Choose the Perfect Coming-Home Outfit for Baby

Pregnant woman folding baby dress next to dresser

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Selecting the outfit your baby will wear home from the hospital is one of the most fun parts of expecting a baby. Your baby will wear this special outfit when she meets the great, big world and there are sure to be lots of photos. With all the cute newborn clothes out there, choosing just one adorable outfit may not be easy, though.

Tips for Choosing the Outfit

Here are things to keep in mind to ensure the baby's homecoming outfit is comfortable, travels well, and looks great in pictures.

Consider the Season

Infants usually need to wear one additional layer of clothing over what adults would wear, except when it's very hot. Think about what season it will be when the baby arrives, and plan the type of outfit accordingly.

If you'll need to be outside in the cold, baby's going-home outfit should also fit easily inside a sweater or thin jacket. You can keep baby warm with extra blankets. You should have a warm hat. If it's hot, a single layer of clothing is fine, but you may still want to buy a coordinating sun hat or shade blanket to protect your baby's skin.

Remember, Comfort Is Key

Babies have sensitive skin, so newborn clothes must have soft, breathable fabrics and stretchy arm, leg, and neck openings. If elastic is used to gather the openings, make sure it's not too tight, and that there's a layer of fabric between the baby's skin and the elastic, to avoid irritation. Make sure snaps and buttons are attached well and won't scratch.

It's normal to want to dress baby up in something fancy, but remember that overly fussy dress clothes often aren't comfortable, so don't be swayed by ruffles and grown-up details if the clothes aren't also soft and comfy.

Check Sizes Carefully

It's hard to know how big your baby will be at birth, but in general, newborn size is appropriate for coming home from the hospital. Many parents try to buy baby clothes in slightly bigger sizes in hopes that their baby will be able to wear special clothes for a longer time. This is a great strategy when the baby is a bit older, but for newborns, a few pounds can make a big difference in how clothes fit and look.

Buying a too-big size will likely make your newborn look like she is swimming in her special outfit. Look at the weight ranges on the sizing tags and go by those rather than age ranges. No two brands fit the same, so always check the tag and compare clothing brands in the store to see if it seems to run big or small.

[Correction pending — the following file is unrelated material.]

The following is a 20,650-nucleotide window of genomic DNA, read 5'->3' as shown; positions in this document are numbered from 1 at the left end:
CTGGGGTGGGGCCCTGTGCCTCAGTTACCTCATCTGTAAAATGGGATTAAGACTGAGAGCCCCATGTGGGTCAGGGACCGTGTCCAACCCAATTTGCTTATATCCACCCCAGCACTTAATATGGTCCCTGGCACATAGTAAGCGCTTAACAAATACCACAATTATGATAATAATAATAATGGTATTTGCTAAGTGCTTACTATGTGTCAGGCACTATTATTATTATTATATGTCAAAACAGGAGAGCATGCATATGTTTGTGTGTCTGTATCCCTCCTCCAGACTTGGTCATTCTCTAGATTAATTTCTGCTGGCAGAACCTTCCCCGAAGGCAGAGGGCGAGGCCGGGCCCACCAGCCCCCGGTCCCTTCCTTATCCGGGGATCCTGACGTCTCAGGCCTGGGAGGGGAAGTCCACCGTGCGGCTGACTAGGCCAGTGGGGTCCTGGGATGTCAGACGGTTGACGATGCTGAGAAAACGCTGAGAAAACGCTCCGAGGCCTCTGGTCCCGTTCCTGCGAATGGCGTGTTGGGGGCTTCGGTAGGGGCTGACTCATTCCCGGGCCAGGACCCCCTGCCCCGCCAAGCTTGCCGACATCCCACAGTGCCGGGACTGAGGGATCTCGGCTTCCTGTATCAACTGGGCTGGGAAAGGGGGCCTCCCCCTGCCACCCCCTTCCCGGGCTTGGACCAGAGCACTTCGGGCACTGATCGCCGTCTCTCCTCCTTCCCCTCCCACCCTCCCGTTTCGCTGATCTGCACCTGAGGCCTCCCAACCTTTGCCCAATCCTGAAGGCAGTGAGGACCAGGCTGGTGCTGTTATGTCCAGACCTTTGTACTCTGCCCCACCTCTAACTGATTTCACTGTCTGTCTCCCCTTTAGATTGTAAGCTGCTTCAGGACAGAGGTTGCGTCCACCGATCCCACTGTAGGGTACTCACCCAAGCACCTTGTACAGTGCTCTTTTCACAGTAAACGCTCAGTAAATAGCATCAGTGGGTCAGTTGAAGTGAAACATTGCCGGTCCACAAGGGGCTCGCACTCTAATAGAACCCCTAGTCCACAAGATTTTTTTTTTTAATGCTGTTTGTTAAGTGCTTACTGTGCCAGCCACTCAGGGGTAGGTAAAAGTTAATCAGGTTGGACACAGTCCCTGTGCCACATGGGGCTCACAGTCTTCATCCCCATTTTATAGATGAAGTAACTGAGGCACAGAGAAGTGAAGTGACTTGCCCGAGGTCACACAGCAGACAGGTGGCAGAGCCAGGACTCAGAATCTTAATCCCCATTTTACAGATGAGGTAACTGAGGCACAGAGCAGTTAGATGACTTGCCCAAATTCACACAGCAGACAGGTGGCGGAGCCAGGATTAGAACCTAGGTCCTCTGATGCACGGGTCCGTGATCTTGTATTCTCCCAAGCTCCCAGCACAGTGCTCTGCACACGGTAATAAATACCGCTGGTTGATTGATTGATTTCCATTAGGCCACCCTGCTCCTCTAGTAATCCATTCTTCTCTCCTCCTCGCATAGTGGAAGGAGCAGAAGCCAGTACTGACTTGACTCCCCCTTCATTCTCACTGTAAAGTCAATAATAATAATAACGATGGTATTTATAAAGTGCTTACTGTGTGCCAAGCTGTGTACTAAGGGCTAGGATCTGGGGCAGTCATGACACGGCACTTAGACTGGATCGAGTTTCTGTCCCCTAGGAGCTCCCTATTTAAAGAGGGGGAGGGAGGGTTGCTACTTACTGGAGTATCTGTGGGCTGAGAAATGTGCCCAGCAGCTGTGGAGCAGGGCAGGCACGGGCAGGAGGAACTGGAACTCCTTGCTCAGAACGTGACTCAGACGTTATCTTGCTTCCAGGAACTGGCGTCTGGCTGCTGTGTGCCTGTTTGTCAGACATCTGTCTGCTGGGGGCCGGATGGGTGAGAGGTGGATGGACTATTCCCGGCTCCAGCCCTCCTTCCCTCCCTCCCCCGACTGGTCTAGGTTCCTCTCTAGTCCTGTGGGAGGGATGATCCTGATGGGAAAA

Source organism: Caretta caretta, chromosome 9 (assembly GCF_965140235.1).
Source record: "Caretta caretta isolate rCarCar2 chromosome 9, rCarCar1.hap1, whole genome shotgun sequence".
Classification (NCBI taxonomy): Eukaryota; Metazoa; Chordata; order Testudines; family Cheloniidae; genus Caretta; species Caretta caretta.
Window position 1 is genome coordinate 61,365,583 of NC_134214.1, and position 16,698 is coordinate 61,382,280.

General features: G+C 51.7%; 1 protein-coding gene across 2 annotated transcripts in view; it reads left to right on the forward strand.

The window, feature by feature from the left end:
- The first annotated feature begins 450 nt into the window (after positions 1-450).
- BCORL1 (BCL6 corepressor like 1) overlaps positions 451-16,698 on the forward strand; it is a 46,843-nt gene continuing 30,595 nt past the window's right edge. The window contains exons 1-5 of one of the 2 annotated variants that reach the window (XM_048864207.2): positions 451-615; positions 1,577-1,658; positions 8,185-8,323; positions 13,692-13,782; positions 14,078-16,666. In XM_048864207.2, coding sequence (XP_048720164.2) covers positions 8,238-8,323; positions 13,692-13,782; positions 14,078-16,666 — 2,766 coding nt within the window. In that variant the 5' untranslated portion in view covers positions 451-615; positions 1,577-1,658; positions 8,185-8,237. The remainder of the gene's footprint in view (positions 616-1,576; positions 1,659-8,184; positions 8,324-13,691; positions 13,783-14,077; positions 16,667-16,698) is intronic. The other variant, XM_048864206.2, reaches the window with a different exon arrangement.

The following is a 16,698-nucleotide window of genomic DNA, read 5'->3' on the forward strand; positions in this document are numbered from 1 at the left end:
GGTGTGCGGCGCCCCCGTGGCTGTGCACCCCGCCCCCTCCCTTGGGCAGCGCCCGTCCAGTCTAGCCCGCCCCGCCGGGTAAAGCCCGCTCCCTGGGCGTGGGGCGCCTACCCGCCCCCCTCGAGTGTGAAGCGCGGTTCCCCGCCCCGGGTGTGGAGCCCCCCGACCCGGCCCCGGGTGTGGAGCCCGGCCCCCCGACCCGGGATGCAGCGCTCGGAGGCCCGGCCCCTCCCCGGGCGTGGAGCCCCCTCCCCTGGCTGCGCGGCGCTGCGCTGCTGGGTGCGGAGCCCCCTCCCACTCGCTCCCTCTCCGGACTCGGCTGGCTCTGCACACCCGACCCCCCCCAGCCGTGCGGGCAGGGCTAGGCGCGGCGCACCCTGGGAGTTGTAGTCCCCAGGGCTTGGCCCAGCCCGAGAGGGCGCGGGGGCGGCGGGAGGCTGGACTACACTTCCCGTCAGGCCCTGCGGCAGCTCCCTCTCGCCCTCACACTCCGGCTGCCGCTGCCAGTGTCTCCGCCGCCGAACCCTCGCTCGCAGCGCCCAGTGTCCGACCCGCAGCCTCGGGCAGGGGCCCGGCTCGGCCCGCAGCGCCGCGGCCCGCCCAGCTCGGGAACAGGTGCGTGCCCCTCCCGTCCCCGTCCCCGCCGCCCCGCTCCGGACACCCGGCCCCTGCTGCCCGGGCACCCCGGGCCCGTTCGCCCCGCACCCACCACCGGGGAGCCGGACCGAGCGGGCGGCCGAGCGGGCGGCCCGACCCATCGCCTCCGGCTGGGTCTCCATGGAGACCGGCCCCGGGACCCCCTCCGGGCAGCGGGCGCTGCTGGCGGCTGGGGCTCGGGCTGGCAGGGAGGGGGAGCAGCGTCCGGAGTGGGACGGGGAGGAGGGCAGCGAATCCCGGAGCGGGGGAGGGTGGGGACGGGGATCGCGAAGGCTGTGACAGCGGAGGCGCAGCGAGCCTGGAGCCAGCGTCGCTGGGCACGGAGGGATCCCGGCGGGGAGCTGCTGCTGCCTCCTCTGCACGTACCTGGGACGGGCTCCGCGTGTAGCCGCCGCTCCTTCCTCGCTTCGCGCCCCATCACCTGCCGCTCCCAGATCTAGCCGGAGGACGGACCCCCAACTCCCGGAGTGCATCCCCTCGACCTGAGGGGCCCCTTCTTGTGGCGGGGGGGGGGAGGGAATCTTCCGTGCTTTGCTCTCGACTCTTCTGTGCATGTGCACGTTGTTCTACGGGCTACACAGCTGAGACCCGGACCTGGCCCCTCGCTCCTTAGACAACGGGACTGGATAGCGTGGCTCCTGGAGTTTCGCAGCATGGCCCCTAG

Is It Easy to Get on and Off?

Newborn babies have floppy heads and curled-up limbs that are used to being in cramped quarters. Look for head openings that get wider with snaps or buttons. Legs and arm fabric should have enough stretch to work stiff, little limbs through.

And, of course, diaper changes will be necessary, so make sure the outfit has snap openings or easy-to-remove bottoms. Double-check that the clothing is machine washable.

Pick Something Simple

On babies' tiny bodies, clothes with lots of details and huge adornments tend to look out of place. Simple clothes in solid colors or fairly low-key patterns tend to look best on newborns. These types of outfits also tend to photograph well, so the baby will be ready to smile (or snooze) for the cameras on the way home.

Carry a Spare Outfit

Babies tend to make messes at the least convenient times. Be sure to have a second outfit ready to go just in case the first one gets soiled. This is also good practice for the next few years.

Avoid Items With Lots of Extra Fabric

If you're driving home from the hospital with your new baby, any special outfits will need to fit in the car seat safely. Very long, ruffly dresses, thick sweaters or jackets, or sleep sack–type outfits that would need to be bunched up in order to buckle up are not a good idea.

It is not safe to have any extra fabric bunched under the car seat harness or behind your baby, and it probably isn't comfortable, either. If it's very cold, consider putting the baby in the car seat and then tucking warm blankets over the top of the harness, or put the baby in a thin fleece suit. Never use thick snowsuits or winter coats in a car seat.

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3 Sources
Verywell Family uses only high-quality sources, including peer-reviewed studies, to support the facts within our articles. Read our editorial process to learn more about how we fact-check and keep our content accurate, reliable, and trustworthy.
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  2. O'Brien J, Rinehart T, et al. The normal neonate: Assessment of early physical findings. Glob Libr Women's Med; 2009. doi:10.3843/GLOWM.10147

  3. American Academy of Pediatrics. Winter car seat safety tips from the AAP.

By Heather Corley
Heather Wootton Corley is a mother, freelance writer and certified Child Passenger Safety Technician-Instructor.